Monday, October 14, 2013

THE LIVING AND THE DEAD (2006) movie review

The Living and the Dead (2006) d. Simon Rumley (UK)

A gut-wrenching exploration of mental illness, social status, age and mortality, writer/director Simon Rumley’s macabre microbudget masterpiece attacks viewers with staccato visuals and a driving soundscape serving its terrifying high-concept narrative.

Determined to prove his worth to his stiff Brit father (Roger Lloyd Pack), a mentally challenged young man (Leo Bill) barricades his terminally ill mother (Kate Fahy) and himself within their once-beautiful-now-lying-derelict royal manor house, desperate to care for/cure her ills despite his obvious inability to do so.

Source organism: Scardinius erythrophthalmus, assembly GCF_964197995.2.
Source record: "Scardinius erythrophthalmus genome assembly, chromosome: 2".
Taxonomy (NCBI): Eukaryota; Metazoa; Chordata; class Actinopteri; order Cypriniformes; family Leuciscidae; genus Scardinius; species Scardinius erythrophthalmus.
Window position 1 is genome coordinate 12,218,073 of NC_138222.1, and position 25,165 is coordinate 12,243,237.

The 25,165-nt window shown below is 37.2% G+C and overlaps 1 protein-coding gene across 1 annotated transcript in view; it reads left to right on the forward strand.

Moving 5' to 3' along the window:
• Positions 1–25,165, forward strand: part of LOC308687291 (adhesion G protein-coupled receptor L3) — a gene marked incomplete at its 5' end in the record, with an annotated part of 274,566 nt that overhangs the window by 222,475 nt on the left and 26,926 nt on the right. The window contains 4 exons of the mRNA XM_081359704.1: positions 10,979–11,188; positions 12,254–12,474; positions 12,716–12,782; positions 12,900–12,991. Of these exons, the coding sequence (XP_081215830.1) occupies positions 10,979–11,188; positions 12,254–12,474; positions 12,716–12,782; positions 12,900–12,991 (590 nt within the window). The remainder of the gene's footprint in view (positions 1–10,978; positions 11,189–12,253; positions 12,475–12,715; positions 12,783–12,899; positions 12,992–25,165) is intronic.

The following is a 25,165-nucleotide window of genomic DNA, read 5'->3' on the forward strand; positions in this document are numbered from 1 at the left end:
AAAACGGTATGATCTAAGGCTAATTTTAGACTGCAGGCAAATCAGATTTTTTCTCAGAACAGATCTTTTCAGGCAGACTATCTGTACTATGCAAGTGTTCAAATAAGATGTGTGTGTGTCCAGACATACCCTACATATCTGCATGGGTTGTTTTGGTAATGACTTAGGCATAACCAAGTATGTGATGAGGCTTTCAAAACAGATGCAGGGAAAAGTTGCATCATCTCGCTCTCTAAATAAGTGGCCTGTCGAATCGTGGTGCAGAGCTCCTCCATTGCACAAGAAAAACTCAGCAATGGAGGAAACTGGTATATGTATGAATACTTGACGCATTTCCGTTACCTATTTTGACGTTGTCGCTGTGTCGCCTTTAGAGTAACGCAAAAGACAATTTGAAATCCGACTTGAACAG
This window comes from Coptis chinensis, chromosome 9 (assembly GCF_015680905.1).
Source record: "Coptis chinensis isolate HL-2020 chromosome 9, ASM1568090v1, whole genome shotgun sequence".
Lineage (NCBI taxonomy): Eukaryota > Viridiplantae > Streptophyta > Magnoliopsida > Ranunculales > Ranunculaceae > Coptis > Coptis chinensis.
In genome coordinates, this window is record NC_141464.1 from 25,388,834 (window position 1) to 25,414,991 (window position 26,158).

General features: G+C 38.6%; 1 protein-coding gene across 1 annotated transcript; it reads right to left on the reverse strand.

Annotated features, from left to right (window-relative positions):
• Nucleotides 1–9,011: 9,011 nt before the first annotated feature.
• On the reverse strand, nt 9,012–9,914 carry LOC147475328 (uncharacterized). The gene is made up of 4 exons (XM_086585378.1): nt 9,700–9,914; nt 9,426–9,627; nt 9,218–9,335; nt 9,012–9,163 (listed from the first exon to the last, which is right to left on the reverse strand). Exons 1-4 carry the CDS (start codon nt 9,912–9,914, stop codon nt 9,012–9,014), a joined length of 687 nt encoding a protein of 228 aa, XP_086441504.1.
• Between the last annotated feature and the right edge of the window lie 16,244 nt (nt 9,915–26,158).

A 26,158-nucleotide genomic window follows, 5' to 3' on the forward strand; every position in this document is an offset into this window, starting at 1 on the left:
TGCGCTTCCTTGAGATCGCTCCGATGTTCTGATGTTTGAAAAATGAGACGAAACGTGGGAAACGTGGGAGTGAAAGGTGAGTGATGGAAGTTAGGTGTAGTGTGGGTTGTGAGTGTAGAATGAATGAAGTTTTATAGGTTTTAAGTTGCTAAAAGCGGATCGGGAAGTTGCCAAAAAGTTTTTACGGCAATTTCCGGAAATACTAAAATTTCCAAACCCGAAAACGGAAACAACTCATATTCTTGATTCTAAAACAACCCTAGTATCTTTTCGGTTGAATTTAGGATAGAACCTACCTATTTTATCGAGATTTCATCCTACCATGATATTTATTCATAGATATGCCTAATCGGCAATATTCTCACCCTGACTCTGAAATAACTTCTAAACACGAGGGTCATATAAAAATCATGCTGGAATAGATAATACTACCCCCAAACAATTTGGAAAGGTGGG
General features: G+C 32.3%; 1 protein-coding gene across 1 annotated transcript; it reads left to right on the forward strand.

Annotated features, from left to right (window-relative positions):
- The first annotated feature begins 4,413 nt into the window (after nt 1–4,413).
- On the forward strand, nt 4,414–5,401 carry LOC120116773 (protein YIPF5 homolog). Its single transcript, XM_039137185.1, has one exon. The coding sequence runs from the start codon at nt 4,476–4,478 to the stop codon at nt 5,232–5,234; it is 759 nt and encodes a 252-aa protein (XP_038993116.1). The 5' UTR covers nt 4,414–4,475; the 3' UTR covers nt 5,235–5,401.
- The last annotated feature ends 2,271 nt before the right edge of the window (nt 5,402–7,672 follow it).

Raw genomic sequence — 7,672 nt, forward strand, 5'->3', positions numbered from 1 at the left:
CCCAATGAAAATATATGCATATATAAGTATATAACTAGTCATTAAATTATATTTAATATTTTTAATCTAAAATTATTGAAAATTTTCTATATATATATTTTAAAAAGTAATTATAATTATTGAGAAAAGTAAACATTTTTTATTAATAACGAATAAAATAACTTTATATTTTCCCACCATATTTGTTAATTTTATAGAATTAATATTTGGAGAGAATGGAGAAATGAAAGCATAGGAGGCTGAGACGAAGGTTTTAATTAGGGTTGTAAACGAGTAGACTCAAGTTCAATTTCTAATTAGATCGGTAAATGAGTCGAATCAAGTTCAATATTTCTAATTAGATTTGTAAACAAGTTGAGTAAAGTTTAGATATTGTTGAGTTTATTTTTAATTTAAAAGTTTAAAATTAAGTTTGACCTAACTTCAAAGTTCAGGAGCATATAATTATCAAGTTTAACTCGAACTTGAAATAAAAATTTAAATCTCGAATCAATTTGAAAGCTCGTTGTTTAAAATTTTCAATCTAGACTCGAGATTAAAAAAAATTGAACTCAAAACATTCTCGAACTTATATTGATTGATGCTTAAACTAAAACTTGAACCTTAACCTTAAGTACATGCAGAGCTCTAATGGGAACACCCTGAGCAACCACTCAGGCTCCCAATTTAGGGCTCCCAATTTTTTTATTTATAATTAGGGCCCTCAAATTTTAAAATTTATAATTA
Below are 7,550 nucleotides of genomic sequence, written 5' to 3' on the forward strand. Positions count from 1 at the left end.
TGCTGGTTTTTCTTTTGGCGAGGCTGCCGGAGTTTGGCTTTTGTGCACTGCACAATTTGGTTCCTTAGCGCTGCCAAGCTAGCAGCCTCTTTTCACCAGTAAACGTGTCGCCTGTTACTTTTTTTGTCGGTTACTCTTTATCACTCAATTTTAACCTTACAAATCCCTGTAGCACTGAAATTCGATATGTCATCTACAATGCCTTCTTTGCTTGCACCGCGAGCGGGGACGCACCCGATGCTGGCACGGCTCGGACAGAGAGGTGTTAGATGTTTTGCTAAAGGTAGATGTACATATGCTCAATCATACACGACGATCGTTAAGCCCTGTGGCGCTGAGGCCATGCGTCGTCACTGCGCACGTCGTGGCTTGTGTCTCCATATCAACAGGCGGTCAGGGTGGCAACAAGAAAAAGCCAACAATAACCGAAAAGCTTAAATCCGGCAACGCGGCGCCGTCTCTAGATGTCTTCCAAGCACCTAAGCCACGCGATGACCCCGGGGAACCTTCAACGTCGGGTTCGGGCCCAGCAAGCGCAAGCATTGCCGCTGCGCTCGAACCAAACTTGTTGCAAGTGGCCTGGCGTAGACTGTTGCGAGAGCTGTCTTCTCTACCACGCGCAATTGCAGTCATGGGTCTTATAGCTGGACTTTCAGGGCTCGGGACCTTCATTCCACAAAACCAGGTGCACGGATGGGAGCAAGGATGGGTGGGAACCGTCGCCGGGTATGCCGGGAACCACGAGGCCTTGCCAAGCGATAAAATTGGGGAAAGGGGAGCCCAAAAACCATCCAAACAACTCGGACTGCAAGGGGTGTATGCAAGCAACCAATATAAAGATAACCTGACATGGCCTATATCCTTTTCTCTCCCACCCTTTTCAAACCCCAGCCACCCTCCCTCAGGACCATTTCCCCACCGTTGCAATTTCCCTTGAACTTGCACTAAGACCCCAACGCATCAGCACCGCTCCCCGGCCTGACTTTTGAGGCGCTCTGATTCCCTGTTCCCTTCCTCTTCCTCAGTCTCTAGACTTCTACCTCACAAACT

Anchored by three amazing central performances, Rumley’s frenetic cinematic style recalls that of Darren Aronofsky’s nightmarish Requiem for a Dream, an apt comparison considering that both films contain undeniably horrifying imagery and scenarios, yet skirt the fringe of the genre proper. Highly recommended.

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